But, immediately after, Num-heavymetallic proves it’s eclectic nature with ‘Delayed Brain’, a complete 180 turn for Number Girl, displaying a completely restrained slow burner without almost no distortion, and a prominent organ lead, yes, organ! It even features some Cornelius-esque panning that lend an aura of a meticulously crafted pop, something Number Girl wasn’t exactly known for. It’s perhaps the least enjoyable of Number Girl’s albums, but it’s still an interesting look at the limitless possibilities the band saw in front of them before they split up. Maybe it’s best to leave it like this, looking at fruitful creative future, and leaving it to each band member to find their own way of expressing it.

Final Lyrics of the Album: “A girl with black eyes was glancing around nervously, searching for something… / A dog sang to me, I sensed laughter / I decide I never want to drink sake again / and go back home, go back home.”

5. The Breakup/The Aftermath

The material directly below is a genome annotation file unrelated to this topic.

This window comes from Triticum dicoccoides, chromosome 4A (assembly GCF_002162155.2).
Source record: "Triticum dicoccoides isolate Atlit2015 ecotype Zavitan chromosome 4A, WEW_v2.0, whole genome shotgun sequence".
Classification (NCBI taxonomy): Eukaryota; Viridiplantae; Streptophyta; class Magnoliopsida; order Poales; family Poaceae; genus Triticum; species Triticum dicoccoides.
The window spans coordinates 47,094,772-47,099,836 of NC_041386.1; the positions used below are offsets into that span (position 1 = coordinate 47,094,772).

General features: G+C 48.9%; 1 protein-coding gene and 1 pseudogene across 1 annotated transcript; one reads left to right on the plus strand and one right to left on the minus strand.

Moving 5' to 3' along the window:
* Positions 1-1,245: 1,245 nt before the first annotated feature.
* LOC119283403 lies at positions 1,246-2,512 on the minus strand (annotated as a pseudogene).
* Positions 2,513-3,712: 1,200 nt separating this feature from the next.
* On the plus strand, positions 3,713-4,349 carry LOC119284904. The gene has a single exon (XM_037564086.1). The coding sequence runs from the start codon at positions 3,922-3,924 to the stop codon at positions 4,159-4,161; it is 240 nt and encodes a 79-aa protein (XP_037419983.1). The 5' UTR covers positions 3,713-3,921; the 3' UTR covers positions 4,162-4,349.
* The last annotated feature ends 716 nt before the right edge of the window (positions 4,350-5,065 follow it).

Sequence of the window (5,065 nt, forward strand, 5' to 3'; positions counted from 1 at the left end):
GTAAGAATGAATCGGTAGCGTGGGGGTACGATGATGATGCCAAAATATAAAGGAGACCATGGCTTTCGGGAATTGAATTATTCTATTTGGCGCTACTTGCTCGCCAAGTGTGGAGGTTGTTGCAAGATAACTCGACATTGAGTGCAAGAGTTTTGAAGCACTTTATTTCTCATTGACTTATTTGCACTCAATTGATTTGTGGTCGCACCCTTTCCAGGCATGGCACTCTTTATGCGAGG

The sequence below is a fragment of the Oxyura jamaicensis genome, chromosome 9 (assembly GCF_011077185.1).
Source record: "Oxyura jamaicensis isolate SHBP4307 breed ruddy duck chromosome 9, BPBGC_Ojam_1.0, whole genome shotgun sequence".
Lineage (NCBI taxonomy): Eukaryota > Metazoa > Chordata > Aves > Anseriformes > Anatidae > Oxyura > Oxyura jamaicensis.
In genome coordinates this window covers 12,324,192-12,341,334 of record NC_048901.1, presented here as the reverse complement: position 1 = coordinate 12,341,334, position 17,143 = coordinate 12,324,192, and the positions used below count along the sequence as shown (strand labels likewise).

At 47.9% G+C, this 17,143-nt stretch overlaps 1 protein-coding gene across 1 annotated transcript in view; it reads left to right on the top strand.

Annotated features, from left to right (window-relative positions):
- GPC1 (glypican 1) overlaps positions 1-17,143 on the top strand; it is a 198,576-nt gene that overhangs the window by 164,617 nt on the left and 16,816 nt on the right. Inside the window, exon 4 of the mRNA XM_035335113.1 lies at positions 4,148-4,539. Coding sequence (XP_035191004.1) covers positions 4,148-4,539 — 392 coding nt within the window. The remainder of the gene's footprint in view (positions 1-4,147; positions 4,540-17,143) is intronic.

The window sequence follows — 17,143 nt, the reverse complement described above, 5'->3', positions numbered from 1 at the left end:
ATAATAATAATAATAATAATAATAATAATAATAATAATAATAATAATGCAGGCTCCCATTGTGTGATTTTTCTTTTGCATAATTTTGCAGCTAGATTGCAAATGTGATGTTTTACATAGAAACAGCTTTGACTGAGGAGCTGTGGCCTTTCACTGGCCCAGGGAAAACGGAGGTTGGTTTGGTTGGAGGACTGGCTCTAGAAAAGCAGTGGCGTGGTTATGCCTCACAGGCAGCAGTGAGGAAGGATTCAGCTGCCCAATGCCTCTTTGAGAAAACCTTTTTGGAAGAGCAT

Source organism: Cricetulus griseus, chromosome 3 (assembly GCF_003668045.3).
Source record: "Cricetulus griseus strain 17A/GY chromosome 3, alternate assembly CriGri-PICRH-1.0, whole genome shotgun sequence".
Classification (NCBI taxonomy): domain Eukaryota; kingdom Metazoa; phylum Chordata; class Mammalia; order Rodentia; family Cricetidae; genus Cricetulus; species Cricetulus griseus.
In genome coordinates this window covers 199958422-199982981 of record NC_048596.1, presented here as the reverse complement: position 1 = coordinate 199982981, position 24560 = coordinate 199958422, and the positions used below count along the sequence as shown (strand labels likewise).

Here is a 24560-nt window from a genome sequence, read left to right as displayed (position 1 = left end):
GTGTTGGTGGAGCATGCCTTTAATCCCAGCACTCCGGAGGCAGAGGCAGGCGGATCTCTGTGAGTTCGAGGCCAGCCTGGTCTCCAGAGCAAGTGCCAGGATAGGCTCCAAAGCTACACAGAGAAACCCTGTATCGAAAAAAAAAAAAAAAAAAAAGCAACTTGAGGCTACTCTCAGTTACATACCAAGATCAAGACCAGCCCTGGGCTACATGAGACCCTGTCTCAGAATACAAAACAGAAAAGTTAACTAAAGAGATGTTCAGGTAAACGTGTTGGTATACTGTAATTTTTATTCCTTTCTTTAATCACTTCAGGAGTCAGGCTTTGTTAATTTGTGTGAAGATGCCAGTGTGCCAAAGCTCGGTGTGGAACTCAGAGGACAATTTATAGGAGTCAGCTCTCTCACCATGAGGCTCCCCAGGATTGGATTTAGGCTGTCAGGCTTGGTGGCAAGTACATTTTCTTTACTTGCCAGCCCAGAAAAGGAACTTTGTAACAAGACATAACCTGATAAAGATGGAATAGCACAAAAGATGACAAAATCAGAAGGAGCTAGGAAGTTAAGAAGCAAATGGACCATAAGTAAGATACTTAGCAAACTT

Here in the west it might be hard to look at Number Girl and understand why they became what Japan Times described as “cult group Number Girl”, or what drove an entire audience to fall over themselves crying at the final performance of ‘Omoide In My Head’. But after one listen I find that most people will independently reach the conclusion that Number Girl were something special, something that tapped into those powerful post-adolescent emotions of feeling lost, and of being trapped in nostalgic idealization of their teenage years. Much like American Football, or Dismemberment Plan, people created powerful emotional attachment to Number Girl, because Number Girl was making music that perfectly described who they were at the time. Unfortunately it didn’t last, and Number Girl would break up the year of Num-Heavymetallic’s release after the resignation of bassist Kentarō.